Distributed rewiring model for complex networking: The effect of local rewiring rules on final structural properties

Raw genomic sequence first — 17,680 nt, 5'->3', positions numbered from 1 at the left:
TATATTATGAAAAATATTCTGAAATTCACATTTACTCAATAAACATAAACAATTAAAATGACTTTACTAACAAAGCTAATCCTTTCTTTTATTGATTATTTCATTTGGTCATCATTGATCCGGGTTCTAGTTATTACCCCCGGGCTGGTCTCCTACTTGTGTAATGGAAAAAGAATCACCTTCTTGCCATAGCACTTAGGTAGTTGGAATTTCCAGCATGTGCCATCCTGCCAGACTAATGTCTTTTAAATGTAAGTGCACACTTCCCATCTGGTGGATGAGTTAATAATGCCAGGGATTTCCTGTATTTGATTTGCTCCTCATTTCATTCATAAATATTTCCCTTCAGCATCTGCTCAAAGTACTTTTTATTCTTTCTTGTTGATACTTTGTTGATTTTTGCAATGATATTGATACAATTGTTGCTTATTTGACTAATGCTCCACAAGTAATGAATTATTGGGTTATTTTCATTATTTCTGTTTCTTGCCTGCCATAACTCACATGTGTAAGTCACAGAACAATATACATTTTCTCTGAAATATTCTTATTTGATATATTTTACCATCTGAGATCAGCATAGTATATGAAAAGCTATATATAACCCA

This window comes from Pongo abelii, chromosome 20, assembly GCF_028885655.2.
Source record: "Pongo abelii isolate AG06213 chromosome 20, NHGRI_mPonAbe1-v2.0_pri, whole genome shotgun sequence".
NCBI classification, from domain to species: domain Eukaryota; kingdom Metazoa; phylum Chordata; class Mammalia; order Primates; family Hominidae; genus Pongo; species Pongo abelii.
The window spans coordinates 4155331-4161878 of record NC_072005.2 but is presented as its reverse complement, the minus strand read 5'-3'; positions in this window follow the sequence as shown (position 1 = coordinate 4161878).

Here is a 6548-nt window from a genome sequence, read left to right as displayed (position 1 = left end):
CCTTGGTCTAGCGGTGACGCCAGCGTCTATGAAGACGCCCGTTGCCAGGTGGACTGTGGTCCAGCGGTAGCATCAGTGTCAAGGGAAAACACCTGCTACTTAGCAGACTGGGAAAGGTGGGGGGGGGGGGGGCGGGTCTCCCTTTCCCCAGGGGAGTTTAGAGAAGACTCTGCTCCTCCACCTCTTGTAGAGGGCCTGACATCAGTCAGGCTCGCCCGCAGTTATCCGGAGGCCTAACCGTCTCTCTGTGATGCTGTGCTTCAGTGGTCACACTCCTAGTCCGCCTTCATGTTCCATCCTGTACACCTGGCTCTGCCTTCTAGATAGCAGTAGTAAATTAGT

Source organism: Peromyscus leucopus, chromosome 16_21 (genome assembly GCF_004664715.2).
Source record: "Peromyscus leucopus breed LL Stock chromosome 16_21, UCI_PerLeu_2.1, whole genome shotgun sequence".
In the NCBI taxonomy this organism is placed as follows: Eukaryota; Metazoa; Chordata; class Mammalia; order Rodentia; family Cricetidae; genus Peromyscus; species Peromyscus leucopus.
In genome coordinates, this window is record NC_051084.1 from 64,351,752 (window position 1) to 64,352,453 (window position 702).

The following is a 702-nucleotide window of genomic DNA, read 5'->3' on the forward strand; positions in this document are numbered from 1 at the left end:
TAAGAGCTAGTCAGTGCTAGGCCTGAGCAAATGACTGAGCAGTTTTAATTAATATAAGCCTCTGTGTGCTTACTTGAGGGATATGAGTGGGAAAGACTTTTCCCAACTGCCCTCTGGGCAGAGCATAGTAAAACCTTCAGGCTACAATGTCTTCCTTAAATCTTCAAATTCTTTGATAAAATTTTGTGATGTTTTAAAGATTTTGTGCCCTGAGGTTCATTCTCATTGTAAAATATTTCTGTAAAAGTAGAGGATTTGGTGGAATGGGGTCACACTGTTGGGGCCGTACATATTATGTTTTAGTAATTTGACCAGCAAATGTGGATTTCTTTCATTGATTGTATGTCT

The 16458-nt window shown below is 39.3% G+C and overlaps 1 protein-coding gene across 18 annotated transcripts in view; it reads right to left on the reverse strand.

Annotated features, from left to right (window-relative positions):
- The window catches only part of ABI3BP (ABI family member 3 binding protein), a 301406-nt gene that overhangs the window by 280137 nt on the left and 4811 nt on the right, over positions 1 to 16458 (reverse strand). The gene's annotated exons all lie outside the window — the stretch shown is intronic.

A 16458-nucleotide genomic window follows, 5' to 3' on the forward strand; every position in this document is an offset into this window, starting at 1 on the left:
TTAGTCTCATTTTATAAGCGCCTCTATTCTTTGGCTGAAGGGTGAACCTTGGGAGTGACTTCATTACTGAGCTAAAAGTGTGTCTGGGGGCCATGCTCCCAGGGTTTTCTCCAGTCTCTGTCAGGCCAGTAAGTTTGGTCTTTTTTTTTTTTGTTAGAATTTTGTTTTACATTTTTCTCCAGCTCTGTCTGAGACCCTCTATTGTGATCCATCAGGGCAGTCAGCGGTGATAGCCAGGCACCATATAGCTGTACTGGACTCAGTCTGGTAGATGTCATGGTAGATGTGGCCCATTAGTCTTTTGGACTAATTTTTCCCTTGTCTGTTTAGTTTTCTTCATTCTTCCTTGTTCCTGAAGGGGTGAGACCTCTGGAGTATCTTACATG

The study of complex networks has become an important subject over the last decades. It has been shown that these structures have special features, such as their diameter, or their average path length, which in turn are the explanation of some functional properties in a system such as its fault tolerance, its fragility before attacks, or the ability to support routing procedures. In the present work, we study some of the forces that help a network to evolve to the point where structural properties are settled. Although our work is mainly focused on the possibility of applying our ideas to Information and Communication Technologies systems, we consider that our results may contribute to understanding different scenarios where complex networks have become an important modeling tool. Using a discrete event simulator, we get each node to discover the shortcuts that may connect it with regions away from its local environment. Based on this partial knowledge, each node can rewire some of its links, which allows modifying the topology of the entire underlying graph to achieve new structural properties. We proposed a distributed rewiring model that creates networks with features similar to those found in complex networks. Although each node acts in a distributed way and seeking to reduce only the trajectories of its packets, we observed a decrease of diameter and an increase in clustering coefficient in the global structure compared to the initial graph. Furthermore, we can find different final structures depending on slight changes in the local rewiring rules.